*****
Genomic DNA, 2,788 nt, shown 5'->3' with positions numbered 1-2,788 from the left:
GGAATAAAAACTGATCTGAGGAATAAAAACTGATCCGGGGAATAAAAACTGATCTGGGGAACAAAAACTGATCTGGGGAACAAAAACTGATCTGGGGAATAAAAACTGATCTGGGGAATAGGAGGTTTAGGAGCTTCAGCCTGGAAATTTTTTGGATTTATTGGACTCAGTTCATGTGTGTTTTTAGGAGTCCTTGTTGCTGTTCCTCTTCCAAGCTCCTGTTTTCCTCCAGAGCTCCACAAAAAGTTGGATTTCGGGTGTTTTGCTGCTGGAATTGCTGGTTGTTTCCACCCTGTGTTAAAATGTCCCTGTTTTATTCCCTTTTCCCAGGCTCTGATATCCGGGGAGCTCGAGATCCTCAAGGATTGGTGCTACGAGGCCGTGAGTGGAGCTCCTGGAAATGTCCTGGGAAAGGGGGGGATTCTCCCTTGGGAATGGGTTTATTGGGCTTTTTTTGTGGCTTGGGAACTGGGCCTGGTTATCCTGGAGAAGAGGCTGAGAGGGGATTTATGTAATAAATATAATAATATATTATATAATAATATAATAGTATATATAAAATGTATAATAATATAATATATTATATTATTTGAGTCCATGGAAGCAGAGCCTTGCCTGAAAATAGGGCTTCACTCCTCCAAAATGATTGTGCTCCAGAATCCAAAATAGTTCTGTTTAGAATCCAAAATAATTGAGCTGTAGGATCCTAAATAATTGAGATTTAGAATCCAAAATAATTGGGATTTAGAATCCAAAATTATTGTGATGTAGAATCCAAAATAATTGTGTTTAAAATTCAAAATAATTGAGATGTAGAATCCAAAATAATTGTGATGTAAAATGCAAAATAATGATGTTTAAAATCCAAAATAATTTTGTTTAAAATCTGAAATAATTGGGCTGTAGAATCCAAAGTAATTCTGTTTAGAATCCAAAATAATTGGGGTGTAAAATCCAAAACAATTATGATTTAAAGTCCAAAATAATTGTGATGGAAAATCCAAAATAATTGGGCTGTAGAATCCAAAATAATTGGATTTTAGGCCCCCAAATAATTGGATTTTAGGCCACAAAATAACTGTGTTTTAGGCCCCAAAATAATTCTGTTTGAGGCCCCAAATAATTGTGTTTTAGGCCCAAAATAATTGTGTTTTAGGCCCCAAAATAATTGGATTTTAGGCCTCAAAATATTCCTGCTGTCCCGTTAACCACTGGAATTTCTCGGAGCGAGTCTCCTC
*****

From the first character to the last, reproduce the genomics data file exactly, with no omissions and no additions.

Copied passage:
Genomic DNA, 2,788 nt, shown 5'->3' with positions numbered 1-2,788 from the left:
GGAATAAAAACTGATCTGAGGAATAAAAACTGATCCGGGGAATAAAAACTGATCTGGGGAACAAAAACTGATCTGGGGAACAAAAACTGATCTGGGGAATAAAAACTGATCTGGGGAATAGGAGGTTTAGGAGCTTCAGCCTGGAAATTTTTTGGATTTATTGGACTCAGTTCATGTGTGTTTTTAGGAGTCCTTGTTGCTGTTCCTCTTCCAAGCTCCTGTTTTCCTCCAGAGCTCCACAAAAAGTTGGATTTCGGGTGTTTTGCTGCTGGAATTGCTGGTTGTTTCCACCCTGTGTTAAAATGTCCCTGTTTTATTCCCTTTTCCCAGGCTCTGATATCCGGGGAGCTCGAGATCCTCAAGGATTGGTGCTACGAGGCCGTGAGTGGAGCTCCTGGAAATGTCCTGGGAAAGGGGGGGATTCTCCCTTGGGAATGGGTTTATTGGGCTTTTTTTGTGGCTTGGGAACTGGGCCTGGTTATCCTGGAGAAGAGGCTGAGAGGGGATTTATGTAATAAATATAATAATATATTATATAATAATATAATAGTATATATAAAATGTATAATAATATAATATATTATATTATTTGAGTCCATGGAAGCAGAGCCTTGCCTGAAAATAGGGCTTCACTCCTCCAAAATGATTGTGCTCCAGAATCCAAAATAGTTCTGTTTAGAATCCAAAATAATTGAGCTGTAGGATCCTAAATAATTGAGATTTAGAATCCAAAATAATTGGGATTTAGAATCCAAAATTATTGTGATGTAGAATCCAAAATAATTGTGTTTAAAATTCAAAATAATTGAGATGTAGAATCCAAAATAATTGTGATGTAAAATGCAAAATAATGATGTTTAAAATCCAAAATAATTTTGTTTAAAATCTGAAATAATTGGGCTGTAGAATCCAAAGTAATTCTGTTTAGAATCCAAAATAATTGGGGTGTAAAATCCAAAACAATTATGATTTAAAGTCCAAAATAATTGTGATGGAAAATCCAAAATAATTGGGCTGTAGAATCCAAAATAATTGGATTTTAGGCCCCCAAATAATTGGATTTTAGGCCACAAAATAACTGTGTTTTAGGCCCCAAAATAATTCTGTTTGAGGCCCCAAATAATTGTGTTTTAGGCCCAAAATAATTGTGTTTTAGGCCCCAAAATAATTGGATTTTAGGCCTCAAAATATTCCTGCTGTCCCGTTAACCACTGGAATTTCTCGGAGCGAGTCTCCTC